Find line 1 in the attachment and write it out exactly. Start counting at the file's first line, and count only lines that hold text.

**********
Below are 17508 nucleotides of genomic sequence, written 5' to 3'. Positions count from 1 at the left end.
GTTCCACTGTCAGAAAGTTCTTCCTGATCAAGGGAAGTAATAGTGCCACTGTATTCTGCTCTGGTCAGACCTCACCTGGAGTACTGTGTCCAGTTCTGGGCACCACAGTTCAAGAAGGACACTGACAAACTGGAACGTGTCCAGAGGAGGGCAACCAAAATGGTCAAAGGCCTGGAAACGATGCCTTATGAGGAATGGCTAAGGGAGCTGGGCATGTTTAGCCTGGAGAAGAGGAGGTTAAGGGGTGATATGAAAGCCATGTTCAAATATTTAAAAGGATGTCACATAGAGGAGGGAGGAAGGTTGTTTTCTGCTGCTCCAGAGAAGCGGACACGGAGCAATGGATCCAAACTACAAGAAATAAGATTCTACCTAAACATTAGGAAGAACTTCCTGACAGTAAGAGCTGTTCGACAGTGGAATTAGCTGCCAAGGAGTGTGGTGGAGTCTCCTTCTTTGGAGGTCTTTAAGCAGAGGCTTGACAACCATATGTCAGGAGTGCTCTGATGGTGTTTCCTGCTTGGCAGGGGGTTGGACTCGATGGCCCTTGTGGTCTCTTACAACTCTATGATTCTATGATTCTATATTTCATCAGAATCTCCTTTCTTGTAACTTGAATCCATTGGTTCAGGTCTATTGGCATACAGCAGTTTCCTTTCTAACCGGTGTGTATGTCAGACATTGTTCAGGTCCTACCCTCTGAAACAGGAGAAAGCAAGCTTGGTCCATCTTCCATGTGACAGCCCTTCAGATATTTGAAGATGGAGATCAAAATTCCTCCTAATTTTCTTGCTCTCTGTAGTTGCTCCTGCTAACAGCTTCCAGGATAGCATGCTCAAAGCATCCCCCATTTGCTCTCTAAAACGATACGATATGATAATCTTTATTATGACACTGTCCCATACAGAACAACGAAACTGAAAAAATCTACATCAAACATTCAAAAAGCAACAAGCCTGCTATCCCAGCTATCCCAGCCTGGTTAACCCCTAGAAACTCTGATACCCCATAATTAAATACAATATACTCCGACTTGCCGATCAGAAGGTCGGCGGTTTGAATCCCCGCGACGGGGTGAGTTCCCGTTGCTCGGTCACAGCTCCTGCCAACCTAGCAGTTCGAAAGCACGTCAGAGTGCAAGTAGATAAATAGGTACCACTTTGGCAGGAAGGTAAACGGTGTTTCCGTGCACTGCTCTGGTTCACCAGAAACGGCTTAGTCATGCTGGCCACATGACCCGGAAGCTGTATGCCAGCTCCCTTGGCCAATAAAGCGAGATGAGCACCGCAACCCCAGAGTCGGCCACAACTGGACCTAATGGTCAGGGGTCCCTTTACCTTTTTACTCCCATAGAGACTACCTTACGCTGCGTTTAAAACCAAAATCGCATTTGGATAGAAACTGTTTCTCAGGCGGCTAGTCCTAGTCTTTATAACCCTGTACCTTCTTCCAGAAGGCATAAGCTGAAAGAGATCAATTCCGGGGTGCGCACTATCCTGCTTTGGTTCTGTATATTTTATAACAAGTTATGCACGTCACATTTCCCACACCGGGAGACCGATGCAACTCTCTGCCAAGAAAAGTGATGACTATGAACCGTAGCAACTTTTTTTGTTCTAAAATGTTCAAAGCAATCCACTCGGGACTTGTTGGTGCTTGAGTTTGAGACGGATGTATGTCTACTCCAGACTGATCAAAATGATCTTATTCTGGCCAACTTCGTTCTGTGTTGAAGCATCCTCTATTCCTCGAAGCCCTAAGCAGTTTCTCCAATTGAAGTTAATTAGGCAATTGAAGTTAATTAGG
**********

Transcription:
Below are 17508 nucleotides of genomic sequence, written 5' to 3'. Positions count from 1 at the left end.